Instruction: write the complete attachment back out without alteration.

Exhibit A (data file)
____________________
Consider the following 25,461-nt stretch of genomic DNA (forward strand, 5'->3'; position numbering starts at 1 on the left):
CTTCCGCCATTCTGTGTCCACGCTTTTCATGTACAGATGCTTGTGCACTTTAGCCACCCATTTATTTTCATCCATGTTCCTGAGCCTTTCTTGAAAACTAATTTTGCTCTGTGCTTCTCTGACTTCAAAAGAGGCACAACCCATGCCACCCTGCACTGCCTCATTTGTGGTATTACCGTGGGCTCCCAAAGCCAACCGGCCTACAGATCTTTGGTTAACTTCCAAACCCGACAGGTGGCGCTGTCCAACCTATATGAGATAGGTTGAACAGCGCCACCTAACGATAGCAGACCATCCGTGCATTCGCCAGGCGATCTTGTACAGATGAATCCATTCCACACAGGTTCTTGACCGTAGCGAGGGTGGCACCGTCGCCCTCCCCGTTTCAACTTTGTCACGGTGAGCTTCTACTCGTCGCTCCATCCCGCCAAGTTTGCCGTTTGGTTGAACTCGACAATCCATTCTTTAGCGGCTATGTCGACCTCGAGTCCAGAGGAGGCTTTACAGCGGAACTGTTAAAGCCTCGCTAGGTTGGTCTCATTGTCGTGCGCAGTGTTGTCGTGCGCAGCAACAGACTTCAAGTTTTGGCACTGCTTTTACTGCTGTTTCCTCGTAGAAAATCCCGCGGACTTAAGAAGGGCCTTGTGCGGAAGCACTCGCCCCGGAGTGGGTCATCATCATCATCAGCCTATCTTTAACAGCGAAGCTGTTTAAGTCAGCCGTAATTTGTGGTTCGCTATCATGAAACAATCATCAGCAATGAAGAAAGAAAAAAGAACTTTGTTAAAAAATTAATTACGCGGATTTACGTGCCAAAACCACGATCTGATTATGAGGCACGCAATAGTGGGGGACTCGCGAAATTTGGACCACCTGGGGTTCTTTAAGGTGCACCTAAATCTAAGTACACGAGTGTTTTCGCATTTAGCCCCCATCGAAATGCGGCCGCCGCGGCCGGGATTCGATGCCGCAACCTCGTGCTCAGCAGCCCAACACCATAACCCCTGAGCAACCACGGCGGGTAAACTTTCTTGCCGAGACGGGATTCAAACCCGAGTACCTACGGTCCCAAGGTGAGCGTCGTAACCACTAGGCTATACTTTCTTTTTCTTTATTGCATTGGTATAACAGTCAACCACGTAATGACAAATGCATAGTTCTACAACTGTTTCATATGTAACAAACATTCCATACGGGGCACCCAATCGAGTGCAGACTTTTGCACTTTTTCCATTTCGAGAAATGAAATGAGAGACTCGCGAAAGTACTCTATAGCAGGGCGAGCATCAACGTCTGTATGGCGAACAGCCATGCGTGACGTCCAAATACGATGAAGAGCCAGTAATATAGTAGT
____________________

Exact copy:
Consider the following 25,461-nt stretch of genomic DNA (forward strand, 5'->3'; position numbering starts at 1 on the left):
CTTCCGCCATTCTGTGTCCACGCTTTTCATGTACAGATGCTTGTGCACTTTAGCCACCCATTTATTTTCATCCATGTTCCTGAGCCTTTCTTGAAAACTAATTTTGCTCTGTGCTTCTCTGACTTCAAAAGAGGCACAACCCATGCCACCCTGCACTGCCTCATTTGTGGTATTACCGTGGGCTCCCAAAGCCAACCGGCCTACAGATCTTTGGTTAACTTCCAAACCCGACAGGTGGCGCTGTCCAACCTATATGAGATAGGTTGAACAGCGCCACCTAACGATAGCAGACCATCCGTGCATTCGCCAGGCGATCTTGTACAGATGAATCCATTCCACACAGGTTCTTGACCGTAGCGAGGGTGGCACCGTCGCCCTCCCCGTTTCAACTTTGTCACGGTGAGCTTCTACTCGTCGCTCCATCCCGCCAAGTTTGCCGTTTGGTTGAACTCGACAATCCATTCTTTAGCGGCTATGTCGACCTCGAGTCCAGAGGAGGCTTTACAGCGGAACTGTTAAAGCCTCGCTAGGTTGGTCTCATTGTCGTGCGCAGTGTTGTCGTGCGCAGCAACAGACTTCAAGTTTTGGCACTGCTTTTACTGCTGTTTCCTCGTAGAAAATCCCGCGGACTTAAGAAGGGCCTTGTGCGGAAGCACTCGCCCCGGAGTGGGTCATCATCATCATCAGCCTATCTTTAACAGCGAAGCTGTTTAAGTCAGCCGTAATTTGTGGTTCGCTATCATGAAACAATCATCAGCAATGAAGAAAGAAAAAAGAACTTTGTTAAAAAATTAATTACGCGGATTTACGTGCCAAAACCACGATCTGATTATGAGGCACGCAATAGTGGGGGACTCGCGAAATTTGGACCACCTGGGGTTCTTTAAGGTGCACCTAAATCTAAGTACACGAGTGTTTTCGCATTTAGCCCCCATCGAAATGCGGCCGCCGCGGCCGGGATTCGATGCCGCAACCTCGTGCTCAGCAGCCCAACACCATAACCCCTGAGCAACCACGGCGGGTAAACTTTCTTGCCGAGACGGGATTCAAACCCGAGTACCTACGGTCCCAAGGTGAGCGTCGTAACCACTAGGCTATACTTTCTTTTTCTTTATTGCATTGGTATAACAGTCAACCACGTAATGACAAATGCATAGTTCTACAACTGTTTCATATGTAACAAACATTCCATACGGGGCACCCAATCGAGTGCAGACTTTTGCACTTTTTCCATTTCGAGAAATGAAATGAGAGACTCGCGAAAGTACTCTATAGCAGGGCGAGCATCAACGTCTGTATGGCGAACAGCCATGCGTGACGTCCAAATACGATGAAGAGCCAGTAATATAGTAGT